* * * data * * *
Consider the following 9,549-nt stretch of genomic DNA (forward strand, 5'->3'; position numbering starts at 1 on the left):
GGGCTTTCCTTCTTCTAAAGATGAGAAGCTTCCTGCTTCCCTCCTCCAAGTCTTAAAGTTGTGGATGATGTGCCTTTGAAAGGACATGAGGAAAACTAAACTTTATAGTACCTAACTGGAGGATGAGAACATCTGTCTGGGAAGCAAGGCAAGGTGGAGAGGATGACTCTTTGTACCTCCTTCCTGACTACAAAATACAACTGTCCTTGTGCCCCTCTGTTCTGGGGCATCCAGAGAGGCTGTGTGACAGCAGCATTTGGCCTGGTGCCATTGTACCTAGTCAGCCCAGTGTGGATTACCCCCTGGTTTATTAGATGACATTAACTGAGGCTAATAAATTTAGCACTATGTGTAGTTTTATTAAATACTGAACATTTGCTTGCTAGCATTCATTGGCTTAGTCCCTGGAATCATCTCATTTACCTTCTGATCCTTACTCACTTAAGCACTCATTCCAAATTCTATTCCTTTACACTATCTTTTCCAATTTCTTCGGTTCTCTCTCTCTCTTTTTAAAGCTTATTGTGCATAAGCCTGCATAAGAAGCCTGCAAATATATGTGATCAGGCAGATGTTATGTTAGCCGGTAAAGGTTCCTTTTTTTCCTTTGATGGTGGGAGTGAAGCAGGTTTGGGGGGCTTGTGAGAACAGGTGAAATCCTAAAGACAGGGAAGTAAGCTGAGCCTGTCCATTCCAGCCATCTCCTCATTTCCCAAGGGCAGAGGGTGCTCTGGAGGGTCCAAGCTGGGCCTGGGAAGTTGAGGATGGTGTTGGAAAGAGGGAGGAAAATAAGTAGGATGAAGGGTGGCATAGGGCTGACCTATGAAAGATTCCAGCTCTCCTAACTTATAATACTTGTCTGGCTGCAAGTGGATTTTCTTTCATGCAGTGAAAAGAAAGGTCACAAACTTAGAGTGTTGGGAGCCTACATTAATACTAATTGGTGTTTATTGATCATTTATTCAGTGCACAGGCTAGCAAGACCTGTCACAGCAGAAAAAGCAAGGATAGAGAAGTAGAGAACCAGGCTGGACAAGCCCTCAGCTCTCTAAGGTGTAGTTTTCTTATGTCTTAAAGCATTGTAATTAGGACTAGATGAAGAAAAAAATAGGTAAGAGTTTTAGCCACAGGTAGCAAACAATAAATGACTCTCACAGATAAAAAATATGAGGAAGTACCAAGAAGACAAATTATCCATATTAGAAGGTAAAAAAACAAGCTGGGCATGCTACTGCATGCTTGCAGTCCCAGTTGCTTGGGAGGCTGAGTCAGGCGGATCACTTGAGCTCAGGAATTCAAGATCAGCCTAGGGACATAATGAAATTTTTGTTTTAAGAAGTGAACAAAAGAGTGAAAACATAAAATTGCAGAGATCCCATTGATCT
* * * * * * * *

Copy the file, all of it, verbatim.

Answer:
Consider the following 9,549-nt stretch of genomic DNA (forward strand, 5'->3'; position numbering starts at 1 on the left):
GGGCTTTCCTTCTTCTAAAGATGAGAAGCTTCCTGCTTCCCTCCTCCAAGTCTTAAAGTTGTGGATGATGTGCCTTTGAAAGGACATGAGGAAAACTAAACTTTATAGTACCTAACTGGAGGATGAGAACATCTGTCTGGGAAGCAAGGCAAGGTGGAGAGGATGACTCTTTGTACCTCCTTCCTGACTACAAAATACAACTGTCCTTGTGCCCCTCTGTTCTGGGGCATCCAGAGAGGCTGTGTGACAGCAGCATTTGGCCTGGTGCCATTGTACCTAGTCAGCCCAGTGTGGATTACCCCCTGGTTTATTAGATGACATTAACTGAGGCTAATAAATTTAGCACTATGTGTAGTTTTATTAAATACTGAACATTTGCTTGCTAGCATTCATTGGCTTAGTCCCTGGAATCATCTCATTTACCTTCTGATCCTTACTCACTTAAGCACTCATTCCAAATTCTATTCCTTTACACTATCTTTTCCAATTTCTTCGGTTCTCTCTCTCTCTTTTTAAAGCTTATTGTGCATAAGCCTGCATAAGAAGCCTGCAAATATATGTGATCAGGCAGATGTTATGTTAGCCGGTAAAGGTTCCTTTTTTTCCTTTGATGGTGGGAGTGAAGCAGGTTTGGGGGGCTTGTGAGAACAGGTGAAATCCTAAAGACAGGGAAGTAAGCTGAGCCTGTCCATTCCAGCCATCTCCTCATTTCCCAAGGGCAGAGGGTGCTCTGGAGGGTCCAAGCTGGGCCTGGGAAGTTGAGGATGGTGTTGGAAAGAGGGAGGAAAATAAGTAGGATGAAGGGTGGCATAGGGCTGACCTATGAAAGATTCCAGCTCTCCTAACTTATAATACTTGTCTGGCTGCAAGTGGATTTTCTTTCATGCAGTGAAAAGAAAGGTCACAAACTTAGAGTGTTGGGAGCCTACATTAATACTAATTGGTGTTTATTGATCATTTATTCAGTGCACAGGCTAGCAAGACCTGTCACAGCAGAAAAAGCAAGGATAGAGAAGTAGAGAACCAGGCTGGACAAGCCCTCAGCTCTCTAAGGTGTAGTTTTCTTATGTCTTAAAGCATTGTAATTAGGACTAGATGAAGAAAAAAATAGGTAAGAGTTTTAGCCACAGGTAGCAAACAATAAATGACTCTCACAGATAAAAAATATGAGGAAGTACCAAGAAGACAAATTATCCATATTAGAAGGTAAAAAAACAAGCTGGGCATGCTACTGCATGCTTGCAGTCCCAGTTGCTTGGGAGGCTGAGTCAGGCGGATCACTTGAGCTCAGGAATTCAAGATCAGCCTAGGGACATAATGAAATTTTTGTTTTAAGAAGTGAACAAAAGAGTGAAAACATAAAATTGCAGAGATCCCATTGATCT